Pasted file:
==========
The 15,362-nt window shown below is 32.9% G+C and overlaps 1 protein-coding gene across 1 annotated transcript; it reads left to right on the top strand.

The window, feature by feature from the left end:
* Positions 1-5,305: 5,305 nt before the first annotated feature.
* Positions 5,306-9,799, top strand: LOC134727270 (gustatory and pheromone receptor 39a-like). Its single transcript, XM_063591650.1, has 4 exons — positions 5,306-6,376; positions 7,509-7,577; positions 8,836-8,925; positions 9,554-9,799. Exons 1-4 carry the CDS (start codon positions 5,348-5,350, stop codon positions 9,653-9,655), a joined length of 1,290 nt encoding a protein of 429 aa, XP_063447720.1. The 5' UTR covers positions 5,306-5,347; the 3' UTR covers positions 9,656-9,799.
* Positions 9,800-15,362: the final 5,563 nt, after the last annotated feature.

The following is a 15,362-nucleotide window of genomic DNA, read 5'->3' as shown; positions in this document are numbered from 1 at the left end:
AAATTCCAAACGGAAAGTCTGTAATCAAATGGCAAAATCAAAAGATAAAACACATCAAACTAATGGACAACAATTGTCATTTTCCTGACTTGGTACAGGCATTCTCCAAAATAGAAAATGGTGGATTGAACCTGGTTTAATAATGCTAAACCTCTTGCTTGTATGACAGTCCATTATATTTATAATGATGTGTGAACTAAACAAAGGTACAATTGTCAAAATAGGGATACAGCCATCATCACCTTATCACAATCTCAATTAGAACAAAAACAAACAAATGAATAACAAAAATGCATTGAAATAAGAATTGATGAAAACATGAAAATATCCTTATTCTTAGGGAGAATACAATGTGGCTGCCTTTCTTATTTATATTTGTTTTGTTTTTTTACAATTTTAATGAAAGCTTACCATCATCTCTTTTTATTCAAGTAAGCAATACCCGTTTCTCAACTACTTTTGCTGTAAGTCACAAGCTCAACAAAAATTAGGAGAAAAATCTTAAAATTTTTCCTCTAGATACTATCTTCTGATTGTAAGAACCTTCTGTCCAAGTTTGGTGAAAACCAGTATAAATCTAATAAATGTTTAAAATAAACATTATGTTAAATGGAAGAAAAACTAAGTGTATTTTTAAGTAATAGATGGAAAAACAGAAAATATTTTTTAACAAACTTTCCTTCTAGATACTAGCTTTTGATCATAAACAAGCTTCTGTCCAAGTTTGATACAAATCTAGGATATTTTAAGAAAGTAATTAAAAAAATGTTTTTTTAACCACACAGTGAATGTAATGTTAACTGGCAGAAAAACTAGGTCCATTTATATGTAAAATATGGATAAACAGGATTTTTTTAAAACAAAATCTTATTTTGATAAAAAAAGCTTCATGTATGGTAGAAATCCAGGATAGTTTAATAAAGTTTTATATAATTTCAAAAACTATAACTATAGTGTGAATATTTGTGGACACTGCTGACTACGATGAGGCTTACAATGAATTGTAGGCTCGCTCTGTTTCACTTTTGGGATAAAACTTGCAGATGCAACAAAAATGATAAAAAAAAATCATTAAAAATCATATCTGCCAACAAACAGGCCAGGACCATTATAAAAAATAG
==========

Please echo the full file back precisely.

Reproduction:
The 15,362-nt window shown below is 32.9% G+C and overlaps 1 protein-coding gene across 1 annotated transcript; it reads left to right on the top strand.

The window, feature by feature from the left end:
* Positions 1-5,305: 5,305 nt before the first annotated feature.
* Positions 5,306-9,799, top strand: LOC134727270 (gustatory and pheromone receptor 39a-like). Its single transcript, XM_063591650.1, has 4 exons — positions 5,306-6,376; positions 7,509-7,577; positions 8,836-8,925; positions 9,554-9,799. Exons 1-4 carry the CDS (start codon positions 5,348-5,350, stop codon positions 9,653-9,655), a joined length of 1,290 nt encoding a protein of 429 aa, XP_063447720.1. The 5' UTR covers positions 5,306-5,347; the 3' UTR covers positions 9,656-9,799.
* Positions 9,800-15,362: the final 5,563 nt, after the last annotated feature.

The following is a 15,362-nucleotide window of genomic DNA, read 5'->3' as shown; positions in this document are numbered from 1 at the left end:
AAATTCCAAACGGAAAGTCTGTAATCAAATGGCAAAATCAAAAGATAAAACACATCAAACTAATGGACAACAATTGTCATTTTCCTGACTTGGTACAGGCATTCTCCAAAATAGAAAATGGTGGATTGAACCTGGTTTAATAATGCTAAACCTCTTGCTTGTATGACAGTCCATTATATTTATAATGATGTGTGAACTAAACAAAGGTACAATTGTCAAAATAGGGATACAGCCATCATCACCTTATCACAATCTCAATTAGAACAAAAACAAACAAATGAATAACAAAAATGCATTGAAATAAGAATTGATGAAAACATGAAAATATCCTTATTCTTAGGGAGAATACAATGTGGCTGCCTTTCTTATTTATATTTGTTTTGTTTTTTTACAATTTTAATGAAAGCTTACCATCATCTCTTTTTATTCAAGTAAGCAATACCCGTTTCTCAACTACTTTTGCTGTAAGTCACAAGCTCAACAAAAATTAGGAGAAAAATCTTAAAATTTTTCCTCTAGATACTATCTTCTGATTGTAAGAACCTTCTGTCCAAGTTTGGTGAAAACCAGTATAAATCTAATAAATGTTTAAAATAAACATTATGTTAAATGGAAGAAAAACTAAGTGTATTTTTAAGTAATAGATGGAAAAACAGAAAATATTTTTTAACAAACTTTCCTTCTAGATACTAGCTTTTGATCATAAACAAGCTTCTGTCCAAGTTTGATACAAATCTAGGATATTTTAAGAAAGTAATTAAAAAAATGTTTTTTTAACCACACAGTGAATGTAATGTTAACTGGCAGAAAAACTAGGTCCATTTATATGTAAAATATGGATAAACAGGATTTTTTTAAAACAAAATCTTATTTTGATAAAAAAAGCTTCATGTATGGTAGAAATCCAGGATAGTTTAATAAAGTTTTATATAATTTCAAAAACTATAACTATAGTGTGAATATTTGTGGACACTGCTGACTACGATGAGGCTTACAATGAATTGTAGGCTCGCTCTGTTTCACTTTTGGGATAAAACTTGCAGATGCAACAAAAATGATAAAAAAAAATCATTAAAAATCATATCTGCCAACAAACAGGCCAGGACCATTATAAAAAATAG